Abstract: We present an extensive investigation of physico-chemical parameters of water samples of Julana and Safidon blocks of District Jind, Haryana, India. Water samples were collected from different localities in cleaned polythene bottles and were analyzed for the different physico-chemical parameters like pH, electrical conductivity, total dissolved solids (TDS), total hardness (TH), calcium, magnesium, total alkalinity (TA), carbonate, bicarbonate, sodium, potassium, chloride, sulphate and fluoride. The analyzed parameters were compared with the standard desirable limits prescribed by World Health Organization (WHO), Bureau of Indian Standard (BIS) and Indian Council of Medical Research (ICMR) standards of drinking water quality parameters. For the identification of the highly correlated and interrelated water quality parameters, the correlation coefficients were calculated between different parameters and the t-test was applied for checking significance. The results showed significant variations in water quality parameters in the study areas.
Parapharygeal Space Tumours—Surgical Approach and Role of Tumour Markers  [PDF]
Pawan Singhal, Raghav Mehta, Sunita Agrawal, Digvijay Singh, Prakash Mishra
International Journal of Otolaryngology and Head & Neck Surgery (IJOHNS) , 2014, DOI: 10.4236/ijohns.2014.31009
Abstract:

Both benign and malignant tumors may arise from any of the structures contained within the parapharyngeal space. Parapharyngeal space is difficult to reach and formidable area to approach by any surgeon. Due to its deep placement and approximation to vital structures, not only is tumour involving this space a difficult task to manage for the surgeon, but even its diagnosis may elude the doctor. Even the battery of clinical, biochemical or radiological tests diagnosis remains a difficult objective. We aim to provide an adjunct mode of aiding the diagnosis in the form of tumour markers. Though tumour markers alone are not sufficient, with the help of other tests, the diagnosis can be reached in a fairly accurate measure.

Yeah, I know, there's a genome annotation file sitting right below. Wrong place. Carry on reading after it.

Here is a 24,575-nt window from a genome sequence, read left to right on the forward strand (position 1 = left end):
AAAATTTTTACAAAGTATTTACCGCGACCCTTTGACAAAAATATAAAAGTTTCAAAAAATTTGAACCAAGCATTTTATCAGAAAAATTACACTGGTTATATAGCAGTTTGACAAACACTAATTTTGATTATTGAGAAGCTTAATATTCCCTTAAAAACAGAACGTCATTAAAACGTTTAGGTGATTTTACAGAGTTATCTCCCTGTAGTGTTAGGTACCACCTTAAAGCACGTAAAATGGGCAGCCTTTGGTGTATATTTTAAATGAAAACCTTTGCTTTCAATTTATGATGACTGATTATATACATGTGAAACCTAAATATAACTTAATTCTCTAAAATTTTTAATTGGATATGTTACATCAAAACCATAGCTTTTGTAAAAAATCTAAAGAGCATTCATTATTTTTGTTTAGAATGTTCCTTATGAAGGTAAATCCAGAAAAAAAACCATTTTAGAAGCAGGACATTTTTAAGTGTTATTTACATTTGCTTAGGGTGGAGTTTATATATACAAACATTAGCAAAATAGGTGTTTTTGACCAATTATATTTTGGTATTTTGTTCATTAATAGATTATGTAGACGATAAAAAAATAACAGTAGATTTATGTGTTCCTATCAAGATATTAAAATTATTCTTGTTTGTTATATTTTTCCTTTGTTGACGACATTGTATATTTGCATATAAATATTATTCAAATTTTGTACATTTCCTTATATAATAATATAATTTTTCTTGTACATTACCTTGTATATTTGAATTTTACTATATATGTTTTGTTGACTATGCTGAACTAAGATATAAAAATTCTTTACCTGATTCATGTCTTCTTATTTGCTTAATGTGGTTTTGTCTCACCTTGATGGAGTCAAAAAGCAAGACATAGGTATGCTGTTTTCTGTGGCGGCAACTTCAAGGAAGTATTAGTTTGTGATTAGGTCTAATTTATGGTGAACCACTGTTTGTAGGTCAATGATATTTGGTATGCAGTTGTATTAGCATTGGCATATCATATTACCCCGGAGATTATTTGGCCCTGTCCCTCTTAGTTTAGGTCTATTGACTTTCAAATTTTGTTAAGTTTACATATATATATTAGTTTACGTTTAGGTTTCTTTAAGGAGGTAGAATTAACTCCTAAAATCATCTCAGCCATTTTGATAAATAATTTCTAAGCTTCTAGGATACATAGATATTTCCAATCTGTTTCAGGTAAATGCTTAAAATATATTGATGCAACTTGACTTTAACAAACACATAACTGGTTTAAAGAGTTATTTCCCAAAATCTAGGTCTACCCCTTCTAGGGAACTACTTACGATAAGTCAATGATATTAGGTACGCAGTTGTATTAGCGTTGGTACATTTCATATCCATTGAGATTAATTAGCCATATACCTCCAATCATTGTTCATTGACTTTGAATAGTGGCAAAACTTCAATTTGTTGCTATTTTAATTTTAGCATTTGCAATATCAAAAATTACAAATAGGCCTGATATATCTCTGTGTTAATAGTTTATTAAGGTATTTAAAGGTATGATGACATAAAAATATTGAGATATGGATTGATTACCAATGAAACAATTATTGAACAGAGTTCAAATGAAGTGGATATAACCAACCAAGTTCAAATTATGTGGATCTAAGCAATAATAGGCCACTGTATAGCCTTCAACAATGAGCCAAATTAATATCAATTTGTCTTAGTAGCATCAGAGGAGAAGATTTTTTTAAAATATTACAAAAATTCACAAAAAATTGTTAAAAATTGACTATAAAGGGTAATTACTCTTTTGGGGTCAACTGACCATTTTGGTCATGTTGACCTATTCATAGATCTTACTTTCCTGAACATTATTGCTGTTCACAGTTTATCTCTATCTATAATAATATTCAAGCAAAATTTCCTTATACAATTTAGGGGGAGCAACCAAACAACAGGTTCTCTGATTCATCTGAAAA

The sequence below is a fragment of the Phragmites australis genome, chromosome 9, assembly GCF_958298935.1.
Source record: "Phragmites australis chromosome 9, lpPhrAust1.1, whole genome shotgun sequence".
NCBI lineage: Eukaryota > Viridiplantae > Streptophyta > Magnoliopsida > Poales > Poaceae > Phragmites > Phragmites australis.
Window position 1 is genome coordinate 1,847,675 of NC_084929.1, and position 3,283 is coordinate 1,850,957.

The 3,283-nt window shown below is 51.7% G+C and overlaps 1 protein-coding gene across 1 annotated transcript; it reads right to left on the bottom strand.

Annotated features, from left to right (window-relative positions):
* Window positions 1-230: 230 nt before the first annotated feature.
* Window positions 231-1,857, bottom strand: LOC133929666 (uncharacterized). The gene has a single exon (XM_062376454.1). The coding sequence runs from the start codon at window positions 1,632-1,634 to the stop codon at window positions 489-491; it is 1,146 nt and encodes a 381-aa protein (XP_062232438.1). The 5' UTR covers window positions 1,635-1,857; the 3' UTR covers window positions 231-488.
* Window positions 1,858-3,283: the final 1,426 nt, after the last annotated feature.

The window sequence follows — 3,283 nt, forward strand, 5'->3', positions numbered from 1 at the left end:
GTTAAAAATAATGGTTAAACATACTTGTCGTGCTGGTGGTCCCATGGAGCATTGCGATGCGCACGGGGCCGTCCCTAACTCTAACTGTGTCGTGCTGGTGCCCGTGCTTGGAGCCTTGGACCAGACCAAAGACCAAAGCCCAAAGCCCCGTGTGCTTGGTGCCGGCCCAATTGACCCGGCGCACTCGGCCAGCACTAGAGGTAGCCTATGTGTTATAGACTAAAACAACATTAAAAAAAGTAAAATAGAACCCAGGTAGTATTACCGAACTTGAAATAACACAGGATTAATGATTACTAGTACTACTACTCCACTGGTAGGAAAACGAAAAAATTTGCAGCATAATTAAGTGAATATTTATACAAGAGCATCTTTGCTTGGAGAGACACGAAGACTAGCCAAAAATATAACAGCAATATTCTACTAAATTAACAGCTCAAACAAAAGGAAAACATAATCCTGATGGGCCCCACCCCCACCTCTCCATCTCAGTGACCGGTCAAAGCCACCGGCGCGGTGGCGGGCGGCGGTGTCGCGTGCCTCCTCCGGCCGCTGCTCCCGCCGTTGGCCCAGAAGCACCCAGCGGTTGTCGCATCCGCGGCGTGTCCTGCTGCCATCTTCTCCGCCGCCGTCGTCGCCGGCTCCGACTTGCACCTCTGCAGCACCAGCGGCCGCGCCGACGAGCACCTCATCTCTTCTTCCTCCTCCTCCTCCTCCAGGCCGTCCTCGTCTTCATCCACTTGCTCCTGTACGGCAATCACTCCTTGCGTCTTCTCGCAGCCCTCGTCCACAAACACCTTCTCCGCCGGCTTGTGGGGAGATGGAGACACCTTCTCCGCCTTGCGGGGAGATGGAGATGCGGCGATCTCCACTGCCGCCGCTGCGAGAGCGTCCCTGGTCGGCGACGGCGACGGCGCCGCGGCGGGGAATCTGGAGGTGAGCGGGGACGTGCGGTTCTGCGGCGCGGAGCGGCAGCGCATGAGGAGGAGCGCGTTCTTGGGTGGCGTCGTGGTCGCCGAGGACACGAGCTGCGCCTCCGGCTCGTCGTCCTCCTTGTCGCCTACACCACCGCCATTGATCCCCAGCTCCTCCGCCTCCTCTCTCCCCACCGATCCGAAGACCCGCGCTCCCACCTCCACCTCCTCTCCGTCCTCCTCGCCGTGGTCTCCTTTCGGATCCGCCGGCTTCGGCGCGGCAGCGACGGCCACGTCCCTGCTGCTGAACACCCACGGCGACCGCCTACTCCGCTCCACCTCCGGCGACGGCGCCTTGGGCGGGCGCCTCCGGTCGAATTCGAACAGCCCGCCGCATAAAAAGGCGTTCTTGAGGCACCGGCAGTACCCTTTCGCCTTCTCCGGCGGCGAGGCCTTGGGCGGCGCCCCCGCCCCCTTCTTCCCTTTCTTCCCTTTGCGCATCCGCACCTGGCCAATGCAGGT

Challenges in Cancer Care of Elderly  [PDF]
Virender Suhag, B. S. Sunita, Arti Sarin, A. K. Singh
International Journal of Medical Physics,Clinical Engineering and Radiation Oncology (IJMPCERO) , 2015, DOI: 10.4236/ijmpcero.2015.41004
Abstract:
As a result of vast global improvement of health care and living conditions, the world population is aging. In developed countries, more than half of the cancers occur in patients aged 70 and older. In booming Asian nations, such as India, the aging trend is particularly striking, and therefore geriatric oncology is rapidly coming at the foreground of oncology practice. As these patients have special needs and a different approach to treatment, there is a strong need for the emergence of geriatric oncology as a sub specialty in oncology. Scientific data show that a geriatric assessment identifies many problems in older people with cancer, adds prognostic information, and might improve the outcomes of these patients. There is a genuine unmet requirement to design and implement the following: development of individually tailored geriatric assessment tools for different oncology centers; cooperation of aging and cancer research in the understanding of cancer biology, aging and physiology; improved clinical study designs; development of geriatric oncology programs; and screening tools for geriatric patients made accessible to family physicians.